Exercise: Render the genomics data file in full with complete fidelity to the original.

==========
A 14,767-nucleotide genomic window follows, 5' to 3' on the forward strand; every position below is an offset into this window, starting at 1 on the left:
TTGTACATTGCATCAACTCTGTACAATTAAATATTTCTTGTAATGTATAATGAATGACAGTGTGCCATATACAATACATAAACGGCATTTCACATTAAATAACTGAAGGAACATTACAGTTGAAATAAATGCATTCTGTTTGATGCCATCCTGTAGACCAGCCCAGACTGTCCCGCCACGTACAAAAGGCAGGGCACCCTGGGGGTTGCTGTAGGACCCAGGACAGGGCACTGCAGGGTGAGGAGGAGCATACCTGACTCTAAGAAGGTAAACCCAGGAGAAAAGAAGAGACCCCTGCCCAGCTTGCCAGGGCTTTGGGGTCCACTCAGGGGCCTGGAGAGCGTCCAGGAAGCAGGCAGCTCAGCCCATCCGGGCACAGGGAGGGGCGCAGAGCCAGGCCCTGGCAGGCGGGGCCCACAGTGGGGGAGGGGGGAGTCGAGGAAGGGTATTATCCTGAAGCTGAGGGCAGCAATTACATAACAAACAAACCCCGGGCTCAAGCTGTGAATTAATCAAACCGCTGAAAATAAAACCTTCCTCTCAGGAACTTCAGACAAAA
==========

A 14,767-nucleotide genomic window follows, 5' to 3' on the forward strand; every position below is an offset into this window, starting at 1 on the left:
TTGTACATTGCATCAACTCTGTACAATTAAATATTTCTTGTAATGTATAATGAATGACAGTGTGCCATATACAATACATAAACGGCATTTCACATTAAATAACTGAAGGAACATTACAGTTGAAATAAATGCATTCTGTTTGATGCCATCCTGTAGACCAGCCCAGACTGTCCCGCCACGTACAAAAGGCAGGGCACCCTGGGGGTTGCTGTAGGACCCAGGACAGGGCACTGCAGGGTGAGGAGGAGCATACCTGACTCTAAGAAGGTAAACCCAGGAGAAAAGAAGAGACCCCTGCCCAGCTTGCCAGGGCTTTGGGGTCCACTCAGGGGCCTGGAGAGCGTCCAGGAAGCAGGCAGCTCAGCCCATCCGGGCACAGGGAGGGGCGCAGAGCCAGGCCCTGGCAGGCGGGGCCCACAGTGGGGGAGGGGGGAGTCGAGGAAGGGTATTATCCTGAAGCTGAGGGCAGCAATTACATAACAAACAAACCCCGGGCTCAAGCTGTGAATTAATCAAACCGCTGAAAATAAAACCTTCCTCTCAGGAACTTCAGACAAAA